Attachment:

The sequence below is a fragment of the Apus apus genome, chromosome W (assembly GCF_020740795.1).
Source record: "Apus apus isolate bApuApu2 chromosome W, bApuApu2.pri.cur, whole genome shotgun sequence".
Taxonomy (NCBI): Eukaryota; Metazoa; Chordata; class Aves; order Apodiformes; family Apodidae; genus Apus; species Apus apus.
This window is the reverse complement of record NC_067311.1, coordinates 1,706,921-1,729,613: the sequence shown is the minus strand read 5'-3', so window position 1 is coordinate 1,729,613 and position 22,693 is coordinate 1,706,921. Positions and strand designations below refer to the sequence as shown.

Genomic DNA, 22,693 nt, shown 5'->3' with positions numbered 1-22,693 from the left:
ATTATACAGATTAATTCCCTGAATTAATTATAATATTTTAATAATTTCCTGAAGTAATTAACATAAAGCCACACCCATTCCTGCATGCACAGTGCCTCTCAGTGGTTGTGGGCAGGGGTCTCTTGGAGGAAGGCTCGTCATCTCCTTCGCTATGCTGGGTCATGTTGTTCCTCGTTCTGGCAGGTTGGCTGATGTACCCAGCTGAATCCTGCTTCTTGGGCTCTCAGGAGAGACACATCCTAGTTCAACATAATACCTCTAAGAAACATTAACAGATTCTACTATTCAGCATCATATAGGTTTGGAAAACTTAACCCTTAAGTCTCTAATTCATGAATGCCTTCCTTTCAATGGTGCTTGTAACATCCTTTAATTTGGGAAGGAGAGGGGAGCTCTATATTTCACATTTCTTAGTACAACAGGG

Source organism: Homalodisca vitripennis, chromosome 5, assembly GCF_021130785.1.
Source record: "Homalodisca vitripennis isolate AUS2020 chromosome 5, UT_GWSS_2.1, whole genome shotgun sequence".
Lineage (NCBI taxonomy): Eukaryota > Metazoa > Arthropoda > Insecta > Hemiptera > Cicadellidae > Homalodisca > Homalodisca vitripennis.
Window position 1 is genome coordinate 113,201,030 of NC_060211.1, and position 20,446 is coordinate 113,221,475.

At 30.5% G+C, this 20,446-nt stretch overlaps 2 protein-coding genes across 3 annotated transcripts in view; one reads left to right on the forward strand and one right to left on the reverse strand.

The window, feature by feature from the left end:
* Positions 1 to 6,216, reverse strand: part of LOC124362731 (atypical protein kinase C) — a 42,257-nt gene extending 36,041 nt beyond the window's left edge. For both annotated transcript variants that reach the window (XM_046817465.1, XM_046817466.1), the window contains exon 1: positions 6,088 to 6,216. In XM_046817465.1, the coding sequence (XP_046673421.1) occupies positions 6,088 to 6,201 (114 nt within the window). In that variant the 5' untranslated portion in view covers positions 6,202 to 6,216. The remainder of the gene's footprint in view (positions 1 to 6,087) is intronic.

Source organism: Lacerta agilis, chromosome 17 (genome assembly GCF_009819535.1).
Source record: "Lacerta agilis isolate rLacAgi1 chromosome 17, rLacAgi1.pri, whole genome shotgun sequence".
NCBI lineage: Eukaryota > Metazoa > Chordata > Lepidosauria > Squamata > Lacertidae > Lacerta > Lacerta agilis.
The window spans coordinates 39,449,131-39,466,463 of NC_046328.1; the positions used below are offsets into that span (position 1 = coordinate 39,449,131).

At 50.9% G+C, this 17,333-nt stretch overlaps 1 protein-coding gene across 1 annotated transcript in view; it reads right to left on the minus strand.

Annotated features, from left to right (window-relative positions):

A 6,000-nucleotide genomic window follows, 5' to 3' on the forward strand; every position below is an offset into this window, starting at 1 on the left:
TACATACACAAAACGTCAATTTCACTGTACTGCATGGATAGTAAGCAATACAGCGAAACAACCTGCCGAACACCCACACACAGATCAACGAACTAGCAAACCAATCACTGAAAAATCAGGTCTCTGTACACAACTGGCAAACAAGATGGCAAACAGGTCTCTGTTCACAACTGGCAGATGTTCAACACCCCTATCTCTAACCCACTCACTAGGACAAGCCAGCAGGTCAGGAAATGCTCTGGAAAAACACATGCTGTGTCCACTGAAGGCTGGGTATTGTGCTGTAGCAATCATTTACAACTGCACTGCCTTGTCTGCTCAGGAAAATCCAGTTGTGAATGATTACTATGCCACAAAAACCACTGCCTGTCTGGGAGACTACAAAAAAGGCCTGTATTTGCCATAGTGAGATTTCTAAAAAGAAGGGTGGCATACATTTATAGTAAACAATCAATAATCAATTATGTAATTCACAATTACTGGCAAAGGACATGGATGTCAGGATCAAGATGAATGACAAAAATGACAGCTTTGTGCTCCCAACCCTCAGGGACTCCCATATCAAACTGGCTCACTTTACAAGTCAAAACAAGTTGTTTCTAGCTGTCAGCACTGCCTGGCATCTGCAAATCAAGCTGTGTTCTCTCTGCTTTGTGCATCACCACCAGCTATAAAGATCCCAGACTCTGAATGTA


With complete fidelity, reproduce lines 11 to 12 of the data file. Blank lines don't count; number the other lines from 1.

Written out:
At 30.5% G+C, this 20,446-nt stretch overlaps 2 protein-coding genes across 3 annotated transcripts in view; one reads left to right on the forward strand and one right to left on the reverse strand.

The window, feature by feature from the left end: